Why is van der Waals radius greater than covalent radius for covalent compounds?
Simply put, because it deals with unbonded atoms.
The van der Waals radius and the covalent radius actually deal with two different situations.
The former is used when dealing with atoms that are not bonded, and the latter is used for atoms that are covalently bonded.
The main reason for why the van der Waals radius is greater than the covalent radius is that it does not take into account overlap.
To determine the van der Waals radius of an element, you need to get two atoms that belong to that element and get them as close as possible to each other.
At this point, you measure the internuclear distance, i.e. the distance between their two nuclei, and divide it by 2.
Remember, these atoms are not bonded, they are just very, very close to each other - as close as possible - but not overlapping!
For the same element, you determine the covalent radius by looking at the diatomic molecule that forms when those two atoms form a covalent bond.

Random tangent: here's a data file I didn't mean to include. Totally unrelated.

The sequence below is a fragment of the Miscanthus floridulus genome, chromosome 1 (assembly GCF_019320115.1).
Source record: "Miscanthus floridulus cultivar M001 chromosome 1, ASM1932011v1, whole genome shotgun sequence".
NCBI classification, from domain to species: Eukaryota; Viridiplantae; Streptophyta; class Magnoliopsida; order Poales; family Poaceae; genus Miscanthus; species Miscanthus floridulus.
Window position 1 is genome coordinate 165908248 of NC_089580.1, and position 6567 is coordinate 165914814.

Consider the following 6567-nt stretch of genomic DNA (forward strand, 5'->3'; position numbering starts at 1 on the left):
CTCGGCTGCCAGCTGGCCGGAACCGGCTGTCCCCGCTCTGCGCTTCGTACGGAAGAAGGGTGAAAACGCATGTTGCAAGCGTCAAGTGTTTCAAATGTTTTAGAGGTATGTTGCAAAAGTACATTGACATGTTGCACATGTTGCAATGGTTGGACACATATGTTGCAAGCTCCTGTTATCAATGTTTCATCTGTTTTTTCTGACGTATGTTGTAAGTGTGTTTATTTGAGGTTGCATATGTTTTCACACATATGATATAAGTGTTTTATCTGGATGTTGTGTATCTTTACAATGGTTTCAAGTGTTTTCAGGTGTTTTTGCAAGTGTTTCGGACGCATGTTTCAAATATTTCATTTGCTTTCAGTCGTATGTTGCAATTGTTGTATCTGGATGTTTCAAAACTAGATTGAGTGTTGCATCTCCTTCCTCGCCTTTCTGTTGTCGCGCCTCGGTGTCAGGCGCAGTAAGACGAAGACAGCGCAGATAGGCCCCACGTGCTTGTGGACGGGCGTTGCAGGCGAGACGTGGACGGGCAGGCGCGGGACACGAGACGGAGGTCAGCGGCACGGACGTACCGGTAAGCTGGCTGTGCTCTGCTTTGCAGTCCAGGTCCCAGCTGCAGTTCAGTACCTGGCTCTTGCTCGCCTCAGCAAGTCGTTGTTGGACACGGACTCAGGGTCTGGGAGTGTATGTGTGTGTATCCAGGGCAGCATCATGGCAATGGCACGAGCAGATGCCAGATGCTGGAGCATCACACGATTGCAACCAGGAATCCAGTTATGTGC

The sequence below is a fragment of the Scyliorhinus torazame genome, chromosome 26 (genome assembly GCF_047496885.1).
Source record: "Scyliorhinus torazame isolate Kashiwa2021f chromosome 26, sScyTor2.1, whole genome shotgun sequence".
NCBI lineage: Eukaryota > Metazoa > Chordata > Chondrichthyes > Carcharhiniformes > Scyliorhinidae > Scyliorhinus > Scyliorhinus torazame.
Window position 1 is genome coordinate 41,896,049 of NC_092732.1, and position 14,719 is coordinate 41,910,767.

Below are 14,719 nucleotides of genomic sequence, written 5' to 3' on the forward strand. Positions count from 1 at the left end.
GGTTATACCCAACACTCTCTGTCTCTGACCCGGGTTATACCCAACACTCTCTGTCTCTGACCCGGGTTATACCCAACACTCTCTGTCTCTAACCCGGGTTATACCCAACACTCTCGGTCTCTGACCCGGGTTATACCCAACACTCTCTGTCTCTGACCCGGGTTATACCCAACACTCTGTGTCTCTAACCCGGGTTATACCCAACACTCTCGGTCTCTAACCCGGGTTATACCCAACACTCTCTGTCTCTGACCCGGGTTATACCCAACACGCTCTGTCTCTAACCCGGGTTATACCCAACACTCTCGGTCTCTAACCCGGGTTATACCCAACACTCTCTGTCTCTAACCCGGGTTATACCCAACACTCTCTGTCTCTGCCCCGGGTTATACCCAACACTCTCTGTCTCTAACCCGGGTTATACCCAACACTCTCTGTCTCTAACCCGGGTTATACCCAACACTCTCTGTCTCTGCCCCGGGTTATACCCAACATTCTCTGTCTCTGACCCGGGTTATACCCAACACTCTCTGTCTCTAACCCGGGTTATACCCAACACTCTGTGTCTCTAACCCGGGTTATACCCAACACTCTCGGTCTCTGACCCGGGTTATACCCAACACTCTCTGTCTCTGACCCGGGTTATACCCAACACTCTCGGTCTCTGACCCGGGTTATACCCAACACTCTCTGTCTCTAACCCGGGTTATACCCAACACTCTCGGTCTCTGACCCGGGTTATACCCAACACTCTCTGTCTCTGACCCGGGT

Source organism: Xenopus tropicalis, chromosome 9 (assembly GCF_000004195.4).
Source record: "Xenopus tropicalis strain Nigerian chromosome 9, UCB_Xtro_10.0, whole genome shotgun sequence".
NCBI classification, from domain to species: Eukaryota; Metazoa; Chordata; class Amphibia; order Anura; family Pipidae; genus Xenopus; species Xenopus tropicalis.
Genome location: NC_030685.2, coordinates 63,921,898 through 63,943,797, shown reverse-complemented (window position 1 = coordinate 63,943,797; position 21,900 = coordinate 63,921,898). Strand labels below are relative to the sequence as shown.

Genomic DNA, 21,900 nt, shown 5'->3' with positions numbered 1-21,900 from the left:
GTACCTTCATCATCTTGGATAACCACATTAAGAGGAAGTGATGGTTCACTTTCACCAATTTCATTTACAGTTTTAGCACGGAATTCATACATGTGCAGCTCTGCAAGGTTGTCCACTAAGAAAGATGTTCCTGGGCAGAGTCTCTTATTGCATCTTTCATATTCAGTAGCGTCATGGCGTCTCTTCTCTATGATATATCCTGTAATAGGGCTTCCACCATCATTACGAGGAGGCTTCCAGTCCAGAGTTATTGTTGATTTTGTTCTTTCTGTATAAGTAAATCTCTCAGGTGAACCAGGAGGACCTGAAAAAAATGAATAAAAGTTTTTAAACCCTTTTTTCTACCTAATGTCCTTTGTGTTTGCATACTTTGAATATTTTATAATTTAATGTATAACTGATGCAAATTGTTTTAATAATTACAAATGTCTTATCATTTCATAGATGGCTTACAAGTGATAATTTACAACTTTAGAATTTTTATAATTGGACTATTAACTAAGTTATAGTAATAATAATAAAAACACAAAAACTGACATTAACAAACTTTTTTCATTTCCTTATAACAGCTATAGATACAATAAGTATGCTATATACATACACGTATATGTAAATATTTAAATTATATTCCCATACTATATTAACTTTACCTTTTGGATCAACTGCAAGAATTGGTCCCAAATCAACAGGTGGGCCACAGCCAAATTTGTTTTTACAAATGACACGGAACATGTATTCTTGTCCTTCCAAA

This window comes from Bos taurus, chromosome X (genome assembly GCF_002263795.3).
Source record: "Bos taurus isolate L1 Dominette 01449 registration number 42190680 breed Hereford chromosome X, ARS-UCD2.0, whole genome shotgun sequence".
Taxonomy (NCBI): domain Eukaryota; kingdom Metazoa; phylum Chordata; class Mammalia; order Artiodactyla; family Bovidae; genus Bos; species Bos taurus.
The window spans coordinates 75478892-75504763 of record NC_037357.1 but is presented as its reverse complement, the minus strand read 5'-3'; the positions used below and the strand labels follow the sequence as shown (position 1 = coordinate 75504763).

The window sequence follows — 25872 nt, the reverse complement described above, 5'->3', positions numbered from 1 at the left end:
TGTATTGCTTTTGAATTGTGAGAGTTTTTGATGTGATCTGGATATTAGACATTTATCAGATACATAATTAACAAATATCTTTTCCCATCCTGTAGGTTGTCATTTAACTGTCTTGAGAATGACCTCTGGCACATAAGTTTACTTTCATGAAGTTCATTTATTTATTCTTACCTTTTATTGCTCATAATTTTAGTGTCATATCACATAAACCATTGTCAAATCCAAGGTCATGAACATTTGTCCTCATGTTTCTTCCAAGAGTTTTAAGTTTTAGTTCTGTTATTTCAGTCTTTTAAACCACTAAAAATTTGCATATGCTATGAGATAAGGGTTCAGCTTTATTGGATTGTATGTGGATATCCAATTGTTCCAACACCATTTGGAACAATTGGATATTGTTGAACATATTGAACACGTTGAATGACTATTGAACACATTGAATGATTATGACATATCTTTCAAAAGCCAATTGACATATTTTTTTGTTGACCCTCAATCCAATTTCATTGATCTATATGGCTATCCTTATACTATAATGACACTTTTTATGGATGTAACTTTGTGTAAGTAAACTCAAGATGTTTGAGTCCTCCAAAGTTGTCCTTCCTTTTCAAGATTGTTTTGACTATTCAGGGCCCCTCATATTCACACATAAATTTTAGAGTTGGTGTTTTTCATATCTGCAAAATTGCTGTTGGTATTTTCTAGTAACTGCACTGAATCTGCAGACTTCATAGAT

When two atoms form a covalent bond, their electron clouds overlap. In essence, that is what a covalent bond really is - an overlap between orbitals.
Since a part of their electron clouds overlap, the atoms will be a little closer to each other. This is why, when you measure the internuclear distance between the two and divide it by 2 you get a smaller value.
Here's one more image of how the van der Waals and covalent radii look for the same element
The overlap that exists between the two electron clouds is what causes the covalent radius to be smaller than the van der Waals radius.